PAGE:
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I don’t know why, but when the word of Ron Santo’s death began filtering across the nation last week, the words of a song began running through my head:

I heard my mama cry
I heard her pray the night Chicago died
Brother what a night it really was
Brother what a fight it really was
Glory be

And right after that there was this flashback: Chicago, a summer night in 1970, the day’s work at the ballpark done. This was the year Johnny Bench had burst on the scene as a celebrity ballplayer and a club in Chicago was letting him sing.

A bunch of us had crowded into a Chicago cab; I remember it was myself, Bobby Tolan, a couple of other players and Bucky Albers, a baseball writer from the Dayton Daily News. We went and saw the performance, had a few drinks, one of us carrying his drink with him as we got into a cab.

We drove around a block before a couple of plain-clothes Chicago policemen pulled us over. Carrying an open container with alcohol in it was illegal, and one officer was giving the cab driver a tough time while the other was checking identifications.

He started with Albers, whose Budweiser did the talking.

“Let me see yours,” said Albers.

The police offer gladly obliged, taking his badge and shoving squarely between Albers’ eyes, shoving him backward.

Seeing the situation deteriorating rapidly, I pulled aside the other officer, explained to him that he had some ballplayers from Cincinnati here and that the man who mouthed off was drunk. The situation was defused and the conversation turned to baseball and to the Cubs, who just a year earlier had gone into their late-season tailspin and blown the division title to the Mets.

One of the players offered to leave the policemen tickets for a game while the team was in town but they said no, that they could always get tickets.

“We’re right behind third base, right there where we can boo Santo all game,” they said.

I thought about that incident then because Ron Santo had died a Cubs legend, a beloved character who had played the game hard, played it well, and then turned into a broadcaster who won over the hearts of the Cubs’ faithful again by being simply one of them.

Santo, a player who had borderline Hall of Fame credentials and who had been elected the Cubs captain rather than Hall of Famers Ernie Banks or Billy Williams, had become the symbol of the collapse with his over-exuberance.

It began when Jim Hickman hit a walk-off home run in Wrigley Field. Santo was so taken by it that he ran down the third-base line leaping into the air and clicking his heels together. The press picked up immediately on that and Santo took to doing it with each victory.

There is a certain irony about the gesture becoming the symbol of Ron Santo, considering the nasty twist of fate that would in the end cost him those very legs.

Santo had played his career with a secret all of his own, one that would endear him to baseball fans everywhere once it came out: he had played with diabetes and never mentioned it. Yet it affected his career, no doubt.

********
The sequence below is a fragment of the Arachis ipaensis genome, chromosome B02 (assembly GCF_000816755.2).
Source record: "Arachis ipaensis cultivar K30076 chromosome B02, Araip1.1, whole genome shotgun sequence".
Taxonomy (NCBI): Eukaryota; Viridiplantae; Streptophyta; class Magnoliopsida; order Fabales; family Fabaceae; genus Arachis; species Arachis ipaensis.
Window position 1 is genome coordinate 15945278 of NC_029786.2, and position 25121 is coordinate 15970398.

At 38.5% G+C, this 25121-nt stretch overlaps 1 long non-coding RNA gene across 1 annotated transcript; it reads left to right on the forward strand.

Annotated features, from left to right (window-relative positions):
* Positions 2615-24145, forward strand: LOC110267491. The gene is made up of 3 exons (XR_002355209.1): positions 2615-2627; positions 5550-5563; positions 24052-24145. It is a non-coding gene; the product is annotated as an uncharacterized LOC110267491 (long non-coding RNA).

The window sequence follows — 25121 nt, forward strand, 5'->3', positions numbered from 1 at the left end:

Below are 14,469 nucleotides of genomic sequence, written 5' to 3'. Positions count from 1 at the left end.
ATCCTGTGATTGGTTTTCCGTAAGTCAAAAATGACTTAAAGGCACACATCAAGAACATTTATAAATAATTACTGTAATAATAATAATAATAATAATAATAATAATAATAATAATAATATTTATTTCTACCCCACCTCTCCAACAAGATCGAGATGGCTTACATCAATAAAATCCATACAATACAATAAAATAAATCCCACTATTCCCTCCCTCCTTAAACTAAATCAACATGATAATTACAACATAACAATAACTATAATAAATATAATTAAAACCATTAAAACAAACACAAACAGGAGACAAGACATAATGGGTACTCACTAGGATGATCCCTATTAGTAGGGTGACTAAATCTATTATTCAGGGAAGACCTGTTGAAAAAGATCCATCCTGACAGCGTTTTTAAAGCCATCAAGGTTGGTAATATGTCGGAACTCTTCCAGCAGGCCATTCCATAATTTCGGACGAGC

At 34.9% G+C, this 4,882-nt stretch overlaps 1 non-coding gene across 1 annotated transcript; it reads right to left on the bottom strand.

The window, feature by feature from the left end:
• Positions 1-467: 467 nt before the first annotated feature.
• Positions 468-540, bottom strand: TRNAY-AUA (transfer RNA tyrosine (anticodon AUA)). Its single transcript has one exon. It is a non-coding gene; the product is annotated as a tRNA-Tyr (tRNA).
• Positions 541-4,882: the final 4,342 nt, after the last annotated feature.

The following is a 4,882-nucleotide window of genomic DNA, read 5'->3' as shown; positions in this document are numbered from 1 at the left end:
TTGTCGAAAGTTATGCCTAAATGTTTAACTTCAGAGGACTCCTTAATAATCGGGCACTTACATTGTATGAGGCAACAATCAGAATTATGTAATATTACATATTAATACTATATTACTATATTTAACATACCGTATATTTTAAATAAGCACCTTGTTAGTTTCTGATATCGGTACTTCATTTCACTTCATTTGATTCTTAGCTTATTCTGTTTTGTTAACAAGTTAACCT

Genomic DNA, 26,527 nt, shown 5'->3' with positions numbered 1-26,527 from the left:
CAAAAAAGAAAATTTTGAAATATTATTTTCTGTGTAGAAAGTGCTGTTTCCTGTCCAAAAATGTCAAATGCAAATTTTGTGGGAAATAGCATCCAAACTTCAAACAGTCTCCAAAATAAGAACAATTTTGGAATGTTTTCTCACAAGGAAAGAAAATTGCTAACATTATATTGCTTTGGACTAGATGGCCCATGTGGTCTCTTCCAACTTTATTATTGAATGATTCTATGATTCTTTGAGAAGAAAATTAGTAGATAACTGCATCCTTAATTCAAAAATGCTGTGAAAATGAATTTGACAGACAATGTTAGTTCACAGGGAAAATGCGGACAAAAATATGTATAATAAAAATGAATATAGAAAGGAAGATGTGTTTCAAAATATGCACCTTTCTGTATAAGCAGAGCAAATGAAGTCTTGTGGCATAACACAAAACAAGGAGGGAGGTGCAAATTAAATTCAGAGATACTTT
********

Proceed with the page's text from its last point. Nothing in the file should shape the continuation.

He once related this story of a day he was in the batter's box facing the Dodgers hard-throwing right-hander Bill Singer. As Santo told the story, the Dodgers were leading in the ninth inning. Santo was taking medicine to control his diabetes, and around 3:20 in the afternoon, as he was getting ready to bat, a symptom that usually didn’t come until a half hour later overcame him.

“I look at the scoreboard and I see three scoreboards. I don’t have time to go get the medicine. I see Leo Durocher, look out and there are runners at first and second with two out and Billy Williams is hitting. I’m thinking ‘Billy, get a hit or a home run or strike out.’”

Williams walks to load the bases, bringing Santo to the plate to face Singer, Singer, and Singer, as he saw them standing there.

“I made mind up going to swing at every pitch," Santo said. "I picked the middle Singer. I hit that middle ball for a grand slam.”

Santo slipped quickly as a player, fighting not to leave the Cubs but eventually agreeing to go to the White Sox for a brief stay.

After baseball, he became a broadcaster, teamed with Harry Caray on Cubs games, growing into a Chicago icon. All the while, the diabetes was eating away at him. He lost his legs below the knees, had heart trouble then bladder cancer. He kept going, walking on his own, traveling as much as he could.

One of his broadcast partners, Dave Kaplan, told this story on the air about Santo: Following his first amputation, Kaplan gave him a ride home after a Cubs victory. The prosthetic was causing him some problems, enough so that he removed it and propped it up in the car as Kaplan drove.

The two were talking, Kaplan telling Santo about how he’d worn No. 10 as a Little Leaguer and, looking at the prosthetic, how sorry he was about all Santo was going through.

"What are you complaining about?" Santo said. "We won the game, didn't we?"

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